Commercial broadcast stations are converting to digital at a rapid rate.  Analog college radio stations need to convert to all digital technology as soon as possible.  This panel is designed to introduce educators to the all-digital radio station and how to convert the campus station in a cost efficient and orderly fashion.  This panel will explore five major areas: the technical basics, the advantages of digital radio control room, steps required to convert from analog to digital, the low cost digital production studio, and the college announcer in the digital age.


Moderator:       David L. Barner, Westminster College


Panelists:          John Bisset, Harris Broadcasting, “Communicating with your Station Engineer:  Digital Radio Fundamentals.”


                        Don Elliot, KFI, Los Angeles, “From Razor Blades to Wave Files: The Digital Radio Production Room.”


Tom Zarecki, RCS Sound Software, “The Transition to Digital: New Skills Your Students will Need.”


David L. Barner, Westminster College, “A Small College’s Transition to Digital: Some Practical Tips for Converting Your Station.”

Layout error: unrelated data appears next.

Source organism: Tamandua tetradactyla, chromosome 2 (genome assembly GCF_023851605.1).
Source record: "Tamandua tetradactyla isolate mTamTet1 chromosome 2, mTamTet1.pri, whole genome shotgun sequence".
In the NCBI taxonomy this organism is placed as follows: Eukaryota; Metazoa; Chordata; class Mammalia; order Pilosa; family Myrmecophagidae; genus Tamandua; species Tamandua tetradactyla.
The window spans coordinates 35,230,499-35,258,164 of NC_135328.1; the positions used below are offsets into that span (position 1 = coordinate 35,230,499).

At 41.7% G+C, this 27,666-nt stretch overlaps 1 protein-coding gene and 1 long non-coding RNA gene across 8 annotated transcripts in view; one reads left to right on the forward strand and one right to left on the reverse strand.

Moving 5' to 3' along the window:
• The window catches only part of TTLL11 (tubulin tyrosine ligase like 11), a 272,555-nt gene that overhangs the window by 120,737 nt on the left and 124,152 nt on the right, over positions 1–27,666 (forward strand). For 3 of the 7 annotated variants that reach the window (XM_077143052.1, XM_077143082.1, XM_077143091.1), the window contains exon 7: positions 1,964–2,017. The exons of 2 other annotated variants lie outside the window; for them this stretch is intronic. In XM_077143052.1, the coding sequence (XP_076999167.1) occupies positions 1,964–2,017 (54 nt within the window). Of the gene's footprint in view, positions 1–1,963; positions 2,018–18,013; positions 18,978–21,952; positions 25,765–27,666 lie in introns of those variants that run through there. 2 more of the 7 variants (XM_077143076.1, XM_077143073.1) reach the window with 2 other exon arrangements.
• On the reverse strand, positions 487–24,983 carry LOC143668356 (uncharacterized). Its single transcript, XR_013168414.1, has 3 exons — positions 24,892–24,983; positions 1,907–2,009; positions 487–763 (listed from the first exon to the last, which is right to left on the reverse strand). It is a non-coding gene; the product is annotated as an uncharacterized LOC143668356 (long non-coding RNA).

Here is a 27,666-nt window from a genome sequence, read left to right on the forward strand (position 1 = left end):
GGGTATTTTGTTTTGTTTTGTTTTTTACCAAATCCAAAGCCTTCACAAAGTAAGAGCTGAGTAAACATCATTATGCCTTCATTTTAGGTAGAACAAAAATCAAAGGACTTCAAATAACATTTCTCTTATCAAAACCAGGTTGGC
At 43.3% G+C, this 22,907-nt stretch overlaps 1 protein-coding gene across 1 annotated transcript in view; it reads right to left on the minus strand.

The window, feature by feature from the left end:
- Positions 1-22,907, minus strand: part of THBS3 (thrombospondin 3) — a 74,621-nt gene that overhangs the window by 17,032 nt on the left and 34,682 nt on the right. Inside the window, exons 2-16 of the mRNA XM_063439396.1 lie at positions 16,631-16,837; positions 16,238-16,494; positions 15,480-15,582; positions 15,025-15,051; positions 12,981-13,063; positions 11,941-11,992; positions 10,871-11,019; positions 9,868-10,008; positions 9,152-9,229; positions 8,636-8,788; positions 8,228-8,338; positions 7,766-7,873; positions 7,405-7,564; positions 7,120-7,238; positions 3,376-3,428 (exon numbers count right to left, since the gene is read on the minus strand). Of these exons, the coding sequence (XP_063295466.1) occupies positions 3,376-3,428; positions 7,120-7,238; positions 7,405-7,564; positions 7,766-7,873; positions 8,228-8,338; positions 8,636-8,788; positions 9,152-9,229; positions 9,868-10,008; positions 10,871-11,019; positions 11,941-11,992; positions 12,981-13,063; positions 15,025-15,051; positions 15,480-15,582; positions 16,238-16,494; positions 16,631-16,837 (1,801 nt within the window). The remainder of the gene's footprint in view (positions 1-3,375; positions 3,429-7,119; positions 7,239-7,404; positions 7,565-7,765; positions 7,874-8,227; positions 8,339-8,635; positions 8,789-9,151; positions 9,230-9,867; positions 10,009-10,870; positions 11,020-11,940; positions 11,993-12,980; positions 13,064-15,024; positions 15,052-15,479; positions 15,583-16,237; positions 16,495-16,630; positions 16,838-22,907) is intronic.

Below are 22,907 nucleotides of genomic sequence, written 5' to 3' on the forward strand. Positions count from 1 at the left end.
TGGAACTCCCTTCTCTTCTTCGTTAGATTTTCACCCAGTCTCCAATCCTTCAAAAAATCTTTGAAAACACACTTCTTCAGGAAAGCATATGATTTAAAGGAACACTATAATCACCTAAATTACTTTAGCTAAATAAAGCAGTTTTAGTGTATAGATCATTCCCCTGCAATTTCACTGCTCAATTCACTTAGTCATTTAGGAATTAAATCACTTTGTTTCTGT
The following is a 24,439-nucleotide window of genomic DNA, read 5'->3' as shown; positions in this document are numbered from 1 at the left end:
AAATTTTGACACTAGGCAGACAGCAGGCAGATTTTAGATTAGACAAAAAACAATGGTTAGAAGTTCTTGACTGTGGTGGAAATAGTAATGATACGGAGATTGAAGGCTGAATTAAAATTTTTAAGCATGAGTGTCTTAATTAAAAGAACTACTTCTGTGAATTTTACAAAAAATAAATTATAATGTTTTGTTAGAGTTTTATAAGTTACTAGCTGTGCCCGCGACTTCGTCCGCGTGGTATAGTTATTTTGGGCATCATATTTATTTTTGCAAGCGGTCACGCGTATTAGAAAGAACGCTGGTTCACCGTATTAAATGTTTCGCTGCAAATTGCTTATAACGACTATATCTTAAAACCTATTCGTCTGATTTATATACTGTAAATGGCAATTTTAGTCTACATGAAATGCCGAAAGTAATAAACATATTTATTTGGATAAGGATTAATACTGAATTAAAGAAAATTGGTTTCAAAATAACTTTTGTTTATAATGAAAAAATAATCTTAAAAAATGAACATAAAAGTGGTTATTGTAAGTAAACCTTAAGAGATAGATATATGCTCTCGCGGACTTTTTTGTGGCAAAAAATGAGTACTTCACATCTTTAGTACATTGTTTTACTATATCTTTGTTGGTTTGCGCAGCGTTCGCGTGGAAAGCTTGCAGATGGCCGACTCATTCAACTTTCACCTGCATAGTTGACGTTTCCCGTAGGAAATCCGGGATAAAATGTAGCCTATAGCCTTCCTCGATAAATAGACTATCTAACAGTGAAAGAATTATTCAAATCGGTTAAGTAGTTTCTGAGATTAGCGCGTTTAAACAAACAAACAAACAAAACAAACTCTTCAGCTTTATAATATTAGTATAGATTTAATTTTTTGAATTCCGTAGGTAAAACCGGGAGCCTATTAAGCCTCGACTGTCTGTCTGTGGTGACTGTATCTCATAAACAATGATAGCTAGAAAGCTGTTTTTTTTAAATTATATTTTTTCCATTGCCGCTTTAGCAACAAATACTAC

N234               Research Grant Summaries



Moderator:       David Gunzareth, National Association of Broadcasters


Panelists:          Alan Albarran & Ken D. Loomis, University of North Texas, “Operating Radio Station Clusters: The New Orientations of General Managers.”


Erik Bucy, Indiana University, “Media Credibility Reconsidered: Synergy Effects Between On Air & Online News.”


Sylvia Chan-Olmsted, University of Florida-Gainesville & Louisa Ha, Bowling Green State University, “Internet Business Models for Television Broadcasters.”


Jennifer Lambe & Ralph Begleiter, University of Delaware – Newark, “Tomorrow's Values in Broadcast Journalism.”


Carolyn Lin & Mark Krieger, Cleveland State University, “Zeroing on the Radio Audience: Why they Listen.”



N235              Paper Competition



Moderator:       Mary Beadle, John Carroll University


First Place, Debut:        Terry Adams, The University of North Carolina at Chapel Hill, “Technicians with Representation:  The Association of Technical Employees of the National Broadcasting Company, 1933-1937.”


First Place, Open:         John Dempsey, University of North Texas,

“The American System:  Herbert Hoover and the Development of Broadcast Advertising.”                


Second Place, Open:    Tom Mascaro, Bowling Green State University, “Overlooked:  Ted Yates, Bob Rogers, and Vietnam: It’s a Mad War.”